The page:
People with dementia always have lived in assisted-living residences and nursing homes, and many remain in nonspecialized facilities. Nearly half of all U.S. residents in nursing homes have dementia, according to 2016 data from the federal government’s National Center for Health Statistics.

Many others with dementia remain at home. The Westbury-based Long Island Alzheimer’s Foundation has programs aimed at allowing people who want to live independently to do so, but for safety and health reasons, an assisted-care residence or nursing home may be more appropriate, and a memory-care wing is better than living in a non-specialized area, said Tori Cohen, the group’s executive director.

“They need specialized care in every part of their everyday living,” she said. “They need to be monitored more. And there needs to be a lot of [staff] training with this disease.”

In Gurwin’s nursing home, the memory-care wing is locked, to prevent the wandering that occurs among some people with dementia, said Stuart Almer, Gurwin’s president and CEO. There are programs tailored to people with memory loss, a calming room with low lighting and bubbling water and more staff members — all with special training — per resident than in the rest of the nursing home, he said.

On a recent afternoon, dozens of memory-care residents were in a common room listening to the 1962 song “It’s Mashed Potato Time” — with a few singing along with staff members — while eating mashed potatoes, in an early St. Patrick’s Day celebration.

Carolyn Ciarelli, of St. James, was in the room of her 102-year-old mother, Helen M. Smith, playing Scrabble on her iPad. Smith has poor short-term memory, but still remembers how to spell and sometimes beats her daughter in Scrabble.

Smith lived independently until she was 93, when, because of dementia and physical frailness, she moved first to the assisted-living part of Gurwin and then to the nursing home.

Smith had a walker, but she fell repeatedly, because she would forget how difficult it was for her to walk on her own, Ciarelli said.

“My mother lost judgment on what she could or couldn’t do,” she said.

In 2017, she moved into the memory-care wing. Ciarelli likes the extra staffing in the wing and the special programs. But some residents of the memory-care wing cannot hold full conversations, so Ciarelli sometimes takes her to other parts of the nursing home “so she can interact with people who are more engaged.”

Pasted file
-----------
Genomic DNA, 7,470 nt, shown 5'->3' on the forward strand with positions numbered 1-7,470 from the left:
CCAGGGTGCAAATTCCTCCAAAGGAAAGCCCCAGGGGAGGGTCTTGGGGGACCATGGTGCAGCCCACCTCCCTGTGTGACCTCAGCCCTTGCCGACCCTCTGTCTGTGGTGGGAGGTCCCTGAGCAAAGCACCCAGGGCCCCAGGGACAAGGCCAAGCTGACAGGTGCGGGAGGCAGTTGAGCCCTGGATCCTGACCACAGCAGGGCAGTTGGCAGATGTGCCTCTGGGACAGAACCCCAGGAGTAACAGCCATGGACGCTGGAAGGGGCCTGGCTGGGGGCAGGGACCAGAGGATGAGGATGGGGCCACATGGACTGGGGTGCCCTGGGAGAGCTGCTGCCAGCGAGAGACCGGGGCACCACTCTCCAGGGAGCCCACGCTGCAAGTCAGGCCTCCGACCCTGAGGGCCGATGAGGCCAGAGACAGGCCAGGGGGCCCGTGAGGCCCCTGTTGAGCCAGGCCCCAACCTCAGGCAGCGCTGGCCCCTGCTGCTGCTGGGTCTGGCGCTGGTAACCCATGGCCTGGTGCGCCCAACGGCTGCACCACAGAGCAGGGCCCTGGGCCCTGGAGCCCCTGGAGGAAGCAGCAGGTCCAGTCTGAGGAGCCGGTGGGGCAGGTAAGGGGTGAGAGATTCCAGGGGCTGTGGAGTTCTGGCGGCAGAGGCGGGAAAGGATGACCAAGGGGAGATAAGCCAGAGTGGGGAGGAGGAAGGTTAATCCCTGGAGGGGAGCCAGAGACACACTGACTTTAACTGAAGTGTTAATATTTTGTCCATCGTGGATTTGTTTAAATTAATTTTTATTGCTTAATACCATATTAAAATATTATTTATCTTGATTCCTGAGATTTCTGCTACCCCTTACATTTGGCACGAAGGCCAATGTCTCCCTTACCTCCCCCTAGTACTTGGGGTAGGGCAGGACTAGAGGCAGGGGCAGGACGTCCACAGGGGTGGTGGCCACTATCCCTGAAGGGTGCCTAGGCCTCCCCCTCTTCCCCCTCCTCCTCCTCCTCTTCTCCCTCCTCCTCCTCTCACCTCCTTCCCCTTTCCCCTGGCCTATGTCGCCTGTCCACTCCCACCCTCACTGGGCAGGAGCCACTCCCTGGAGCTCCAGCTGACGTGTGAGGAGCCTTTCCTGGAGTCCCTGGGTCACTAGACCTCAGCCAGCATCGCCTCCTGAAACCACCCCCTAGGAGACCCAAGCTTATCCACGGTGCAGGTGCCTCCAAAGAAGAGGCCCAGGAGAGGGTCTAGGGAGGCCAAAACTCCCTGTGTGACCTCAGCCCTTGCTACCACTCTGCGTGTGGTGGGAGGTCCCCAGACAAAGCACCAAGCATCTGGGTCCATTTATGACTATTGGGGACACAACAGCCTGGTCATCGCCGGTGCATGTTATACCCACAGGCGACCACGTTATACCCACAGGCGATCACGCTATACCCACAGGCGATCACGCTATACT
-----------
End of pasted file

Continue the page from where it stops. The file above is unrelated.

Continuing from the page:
Jablonski said she too sometimes takes her mother to other parts of the nursing home, for concerts, comedy acts and other events. Biondo enjoys it at first, but after awhile she gets nervous because she doesn’t recognize most of the people.

“She says, ‘I want to go home,' ” Jablonski said. “Home means as soon as I get her down there, because that’s her comfort zone.”

By the numbers

  • The number of beds in assisted-living residences in Nassau and Suffolk counties for people with dementia rose 39 percent between 2014 and 2016, to 651, according to the state Department of Health.
  • Statewide, the number of memory-care beds in assisted-living facilities soared from 242 in 2009 to 3,224 in 2016, according to the state Department of Health.
  • Nationwide, the number of deaths from dementia increased 212 percent between 2000 and 2017, to 261,914, according to the National Center for Health Statistics.
  • There are an estimated 5.8 million Americans with Alzheimer’s disease, and 400,000 New Yorkers, according to the Alzheimer’s Association.
  • Nearly half of all U.S. nursing home residents have dementia, according to 2016 data from the federal government’s National Center for Health Statistics.